The present study has been carried out in Suri (comprising of two blocks—Suri I and Suri II), the district headquarter of Birbhum district, West Bengal, India. The two blocks are located between latitudes 23.76°N–23.99°N and longitudes 87.42°E–87.64°E, and covers an area of 220 km2 (approx.). The area usually experiences an arid climate. Summer temperatures soar to a maximum of 40 °C or above whereas in winter temperatures dip to around 10 °C. Majority of the rainfall is limited to the monsoon season from June to October and hovers around an average of 1100 mm. The area is characterized by rural setting and major occupation of the people is agriculture. The study area is largely comprised of alternating layers of sand and clay, which are soft sediments and part of the Ganga-Kosi formation and are of the tertiary age. The clays interbedded with sand partings are poorly sorted with occasional layers of grit. Granite gneiss which date back to the Archean age, are hard and foliated type rocks belonging to the Chotanagpur Gneissic complex and, constitute the north western part of the study area (Mukherjee et al. 1969). These poly-metamorphosed rocks contain streaks of pegmatite, alkali feldspars and mica. Hard clays dominate small areas in the extreme upper and lower parts and a stretch in the central part-all lying in the eastern region of the study area. Presence of laterites and lateritic soil, which render a reddish color to the top soil in many regions of the study area, is observed to have a scattered distribution spanning both Suri I and II blocks. Figure 1 presents the study area map marked with the 26 sampling location points from where water samples have been collected along with the geological map of the study area.
Fig. 1

Map of the study area presenting the sampling location points and geology of the area

Materials and methods

Groundwater sample collection from the study area has been done in two phases: post-monsoon and pre-monsoon sessions. Water samples were collected from bore to wells at 26 sampling locations spread homogeneously over the two blocks, Suri I and II. Depth of the water table ranged widely in the study area. During post-monsoon the Depth to Water Level (DTWL) values ranged from 1.69 to 13.83 m and during pre-monsoon it ranged from 3.03 to 21.24 m. The samples were collected in 500 ml sterilized polythene bottles. For all samples collected, parameters like pH, electrical conductivity (EC) and total dissolved solids (TDS) were measured in the field. This is necessary as they are likely to change during transport. The water samples were tested for a total of sixteen parameters. The quantitative analysis for major cations and anions in water including fluoride was carried out in the laboratory employing standard methods (APHA 1995). Various statistical analysis methods have been used in the past to determine water quality and hydrogeochemistry (Nelson and Ward 1981; Briz-Kishore and Murali 1992; Ramesh Kumar and Riyazuddin 2008; Routroy et al. 2013). Based on the quantitative chemical analysis data generated, such statistical analyses to the likes of correlation analysis, hierarchical cluster analysis, principal component and factor analysis were performed using software program StatistiXL.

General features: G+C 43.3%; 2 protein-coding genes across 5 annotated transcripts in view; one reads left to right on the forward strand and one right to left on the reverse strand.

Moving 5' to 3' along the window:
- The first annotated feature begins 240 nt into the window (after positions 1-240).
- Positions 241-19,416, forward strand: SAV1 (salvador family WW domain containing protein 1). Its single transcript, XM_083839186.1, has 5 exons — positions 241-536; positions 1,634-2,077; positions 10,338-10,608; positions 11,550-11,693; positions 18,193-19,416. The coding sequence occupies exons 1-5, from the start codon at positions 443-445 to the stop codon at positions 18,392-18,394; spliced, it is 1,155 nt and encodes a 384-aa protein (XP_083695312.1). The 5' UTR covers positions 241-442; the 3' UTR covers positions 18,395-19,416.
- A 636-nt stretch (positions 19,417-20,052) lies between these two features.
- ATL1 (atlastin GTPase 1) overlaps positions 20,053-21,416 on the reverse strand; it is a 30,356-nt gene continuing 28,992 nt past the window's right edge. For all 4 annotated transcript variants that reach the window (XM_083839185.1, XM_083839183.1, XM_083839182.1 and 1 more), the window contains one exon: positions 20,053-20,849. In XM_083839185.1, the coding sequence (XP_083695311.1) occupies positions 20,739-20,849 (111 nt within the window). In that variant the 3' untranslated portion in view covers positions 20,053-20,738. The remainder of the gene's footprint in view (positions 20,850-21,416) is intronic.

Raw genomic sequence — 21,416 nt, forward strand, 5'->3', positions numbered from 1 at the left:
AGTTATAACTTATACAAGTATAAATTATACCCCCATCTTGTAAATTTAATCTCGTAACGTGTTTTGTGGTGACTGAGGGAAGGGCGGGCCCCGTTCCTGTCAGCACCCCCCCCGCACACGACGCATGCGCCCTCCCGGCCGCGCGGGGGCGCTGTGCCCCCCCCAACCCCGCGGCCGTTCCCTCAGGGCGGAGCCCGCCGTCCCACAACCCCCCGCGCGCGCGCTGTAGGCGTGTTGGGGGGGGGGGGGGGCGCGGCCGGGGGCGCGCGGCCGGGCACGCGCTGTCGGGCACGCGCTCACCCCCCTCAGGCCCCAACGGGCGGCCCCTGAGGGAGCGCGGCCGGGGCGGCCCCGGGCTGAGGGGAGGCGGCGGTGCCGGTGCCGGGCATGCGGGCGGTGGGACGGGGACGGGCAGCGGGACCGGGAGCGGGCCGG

Results and discussions

Major ion chemistry and spatial distribution

The pH values of the groundwater varies from 7.00 to 8.40 (in post-monsoon) with an average of 7.50, and 6.4–8.4 (in pre-monsoon) with an average of 7.1, which indicates that water is almost neutral in nature. The average concentration of Total Dissolved Solids (TDS) ranged from 244.3 (post-monsoon) to 249.0 (pre-monsoon) mg/l in the study area. Normally TDS in water may originate from natural sources and sewage discharges. The electrical conductivity (EC) in the study area varies from 90.00 to 300.00 (in post-monsoon) and 55.00 to 590.00 (in pre-monsoon) with an average of 212.7 (post-monsoon) and 556.2 (pre-monsoon) µS/cm at 25 °C. The Total hardness in water is derived from the solution of carbon dioxide released by bacterial action in the soil, in percolating rain water. Low pH conditions develop and lead to the dissolution of insoluble carbonates in the soil and in limestone formations to convert them into soluble bicarbonates. Impurities in limestone, such as sulfates, chlorides and silicates, become exposed to the solvent action of water as the carbonates are dissolved so that they also pass into solution. The total hardness (TH) of water is a measure of mainly calcium carbonate and magnesium carbonate dissolved in groundwater. The general acceptance level of hardness is 300 mg/l, although WHO has set an allowable limit of 600 mg/l. The total hardness in the study area ranges between 55 and 365 mg/l in post-monsoon while in pre-monsoon it ranges between 48 and 384 mg/l.